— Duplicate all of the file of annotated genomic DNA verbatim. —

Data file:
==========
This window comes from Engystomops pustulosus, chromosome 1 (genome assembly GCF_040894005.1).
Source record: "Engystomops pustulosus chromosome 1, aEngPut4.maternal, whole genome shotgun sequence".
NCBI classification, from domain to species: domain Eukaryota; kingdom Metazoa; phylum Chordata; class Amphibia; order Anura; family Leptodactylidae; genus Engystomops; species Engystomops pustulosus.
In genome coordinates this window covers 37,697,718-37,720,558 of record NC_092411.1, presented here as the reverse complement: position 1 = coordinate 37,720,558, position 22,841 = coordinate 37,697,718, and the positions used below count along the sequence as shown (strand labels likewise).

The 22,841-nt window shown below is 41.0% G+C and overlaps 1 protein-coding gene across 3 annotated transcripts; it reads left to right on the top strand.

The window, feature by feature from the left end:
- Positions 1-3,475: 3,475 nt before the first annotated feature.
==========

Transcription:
This window comes from Engystomops pustulosus, chromosome 1 (genome assembly GCF_040894005.1).
Source record: "Engystomops pustulosus chromosome 1, aEngPut4.maternal, whole genome shotgun sequence".
NCBI classification, from domain to species: domain Eukaryota; kingdom Metazoa; phylum Chordata; class Amphibia; order Anura; family Leptodactylidae; genus Engystomops; species Engystomops pustulosus.
In genome coordinates this window covers 37,697,718-37,720,558 of record NC_092411.1, presented here as the reverse complement: position 1 = coordinate 37,720,558, position 22,841 = coordinate 37,697,718, and the positions used below count along the sequence as shown (strand labels likewise).

The 22,841-nt window shown below is 41.0% G+C and overlaps 1 protein-coding gene across 3 annotated transcripts; it reads left to right on the top strand.

The window, feature by feature from the left end:
- Positions 1-3,475: 3,475 nt before the first annotated feature.